I came across this video on Facebook and it’s so good, I thought you might want to see it. It’s part of an interview with theologian Gary Deddo, “On Second Chances, Missions and Evangelism.”
Dr. Deddo’s basic aphorism in this video is to never think or preach about a God who is limited in the ways that we are. We have many limitations, but God isn’t like us. He is Lord of time and space and his grace is everywhere.
He talks about the motivation for evangelism: not fear, guilt and anxiety, but faith, hope and love.
One of the more prevalent phrases used among Christians is the power of prayer. James 5:16 does say, “The prayer of a righteous person is powerful and effective,” (NIV) but what is this really saying? I think we all know the power is God’s, but the way it’s most often used seems to mean the person who is praying has the power. At least that’s the impression I get when I read devotionals or books about prayer and I’m afraid that’s the impression a lot of people, including non- or new believers get too.
Believing our prayers are powerful leads us to think we are somehow responsible for the results, when it is God who answers those prayers. I like the way The Amplified Bible puts it: “The heartfelt and persistent prayer of a righteous man (believer) can accomplish much [when put into action and made effective by God—it is dynamic and can have tremendous power].” Our prayers can be dynamic, fervent and effective, and can produce great results—but only as God puts them into action and makes them powerful by his great power.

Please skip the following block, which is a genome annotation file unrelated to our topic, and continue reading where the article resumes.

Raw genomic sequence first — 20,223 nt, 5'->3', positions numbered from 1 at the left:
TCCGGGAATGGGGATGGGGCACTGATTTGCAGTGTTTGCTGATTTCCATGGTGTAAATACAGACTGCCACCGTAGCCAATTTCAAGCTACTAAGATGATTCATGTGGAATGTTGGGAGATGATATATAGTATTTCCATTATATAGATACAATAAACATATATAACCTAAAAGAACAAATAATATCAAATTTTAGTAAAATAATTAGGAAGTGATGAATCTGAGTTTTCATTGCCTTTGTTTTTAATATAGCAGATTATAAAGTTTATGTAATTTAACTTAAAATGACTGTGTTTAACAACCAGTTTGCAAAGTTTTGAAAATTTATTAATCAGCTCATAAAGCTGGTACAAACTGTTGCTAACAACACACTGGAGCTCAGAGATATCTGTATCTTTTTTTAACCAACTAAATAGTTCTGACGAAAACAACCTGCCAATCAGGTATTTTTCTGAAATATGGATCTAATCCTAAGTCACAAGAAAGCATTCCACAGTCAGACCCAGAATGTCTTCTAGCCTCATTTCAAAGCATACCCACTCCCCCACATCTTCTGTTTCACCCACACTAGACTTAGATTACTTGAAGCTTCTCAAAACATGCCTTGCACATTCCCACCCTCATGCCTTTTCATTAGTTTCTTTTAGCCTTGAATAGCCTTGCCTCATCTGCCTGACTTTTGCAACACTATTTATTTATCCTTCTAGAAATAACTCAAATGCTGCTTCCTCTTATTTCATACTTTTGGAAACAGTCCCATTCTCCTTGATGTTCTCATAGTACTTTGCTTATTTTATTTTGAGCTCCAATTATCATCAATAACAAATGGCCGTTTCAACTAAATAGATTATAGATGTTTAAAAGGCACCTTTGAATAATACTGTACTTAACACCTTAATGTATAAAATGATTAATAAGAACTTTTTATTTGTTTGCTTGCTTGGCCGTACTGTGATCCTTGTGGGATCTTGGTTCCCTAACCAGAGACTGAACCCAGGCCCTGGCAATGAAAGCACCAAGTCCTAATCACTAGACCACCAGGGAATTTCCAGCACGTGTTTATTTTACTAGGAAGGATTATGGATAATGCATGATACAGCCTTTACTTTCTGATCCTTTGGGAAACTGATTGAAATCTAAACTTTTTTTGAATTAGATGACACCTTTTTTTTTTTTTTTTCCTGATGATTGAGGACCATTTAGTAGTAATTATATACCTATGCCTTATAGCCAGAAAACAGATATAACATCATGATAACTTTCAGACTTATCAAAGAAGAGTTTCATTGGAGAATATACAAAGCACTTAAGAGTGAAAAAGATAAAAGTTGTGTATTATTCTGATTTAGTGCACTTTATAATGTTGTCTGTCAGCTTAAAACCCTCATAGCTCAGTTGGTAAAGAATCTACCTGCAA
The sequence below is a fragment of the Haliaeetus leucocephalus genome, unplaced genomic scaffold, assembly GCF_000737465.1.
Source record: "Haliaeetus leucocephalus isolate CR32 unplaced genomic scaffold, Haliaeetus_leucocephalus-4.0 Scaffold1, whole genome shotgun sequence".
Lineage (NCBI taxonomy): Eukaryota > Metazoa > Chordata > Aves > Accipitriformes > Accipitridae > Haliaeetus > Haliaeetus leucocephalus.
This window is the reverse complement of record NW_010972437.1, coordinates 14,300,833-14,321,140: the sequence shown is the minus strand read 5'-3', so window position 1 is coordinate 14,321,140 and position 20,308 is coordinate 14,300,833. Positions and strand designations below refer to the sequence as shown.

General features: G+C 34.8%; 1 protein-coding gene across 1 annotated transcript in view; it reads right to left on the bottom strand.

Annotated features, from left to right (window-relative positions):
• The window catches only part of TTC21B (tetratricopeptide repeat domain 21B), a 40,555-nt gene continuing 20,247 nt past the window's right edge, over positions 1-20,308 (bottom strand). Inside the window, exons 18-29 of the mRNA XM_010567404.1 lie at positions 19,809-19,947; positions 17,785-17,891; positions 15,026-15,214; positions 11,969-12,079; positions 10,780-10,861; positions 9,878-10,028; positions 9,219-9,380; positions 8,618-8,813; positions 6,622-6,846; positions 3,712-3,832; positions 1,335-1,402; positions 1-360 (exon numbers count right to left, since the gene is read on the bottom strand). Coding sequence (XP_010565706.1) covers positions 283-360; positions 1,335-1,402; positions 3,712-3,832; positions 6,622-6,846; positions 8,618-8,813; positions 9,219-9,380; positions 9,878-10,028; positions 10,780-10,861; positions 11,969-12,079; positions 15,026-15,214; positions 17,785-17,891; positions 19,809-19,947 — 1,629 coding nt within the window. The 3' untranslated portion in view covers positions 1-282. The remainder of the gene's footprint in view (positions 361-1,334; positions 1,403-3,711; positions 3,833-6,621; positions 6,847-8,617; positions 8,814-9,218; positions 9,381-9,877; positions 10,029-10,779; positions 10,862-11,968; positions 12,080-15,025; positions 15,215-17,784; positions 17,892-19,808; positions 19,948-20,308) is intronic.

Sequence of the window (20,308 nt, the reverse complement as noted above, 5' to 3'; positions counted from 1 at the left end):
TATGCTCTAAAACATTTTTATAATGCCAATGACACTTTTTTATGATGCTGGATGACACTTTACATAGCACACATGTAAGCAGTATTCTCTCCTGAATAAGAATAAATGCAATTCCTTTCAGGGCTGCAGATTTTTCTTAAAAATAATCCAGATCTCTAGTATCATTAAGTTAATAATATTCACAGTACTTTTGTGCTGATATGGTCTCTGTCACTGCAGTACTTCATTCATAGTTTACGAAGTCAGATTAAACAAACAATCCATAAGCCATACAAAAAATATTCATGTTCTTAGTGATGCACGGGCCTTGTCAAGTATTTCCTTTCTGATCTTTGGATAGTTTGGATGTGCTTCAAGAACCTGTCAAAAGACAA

The other problem is the word “righteous.” Unless we believe our righteousness comes from Jesus and is in fact, his righteousness, we could become self-righteous about our prayers and look down on those whose prayers don’t seem to be effective and powerful. I have often wondered if my prayers were effective when someone I had been praying for didn’t get better and then died. At those times, I was at a loss when it came to understanding the verse in James. His words have been used as yardsticks to measure and compare prayers.
It’s probably best to quote this verse sparingly. And when we read it, it might be a good idea to pray that God will take our prayers, no matter how humble and bumbling, and make them effective and powerful by the power of the Holy Spirit—and leave it at that.
Getting rid of clothes that no longer fit, knickknacks that collect dust, extra sheets and towels, and coffee mugs that seem to reproduce in the dark of my kitchen cupboard, is relatively easy. All I have to do is put them in a bag and set them out for the local charity to pick up. But decluttering the spiritual takes more effort, probably because it’s less visible and harder to measure.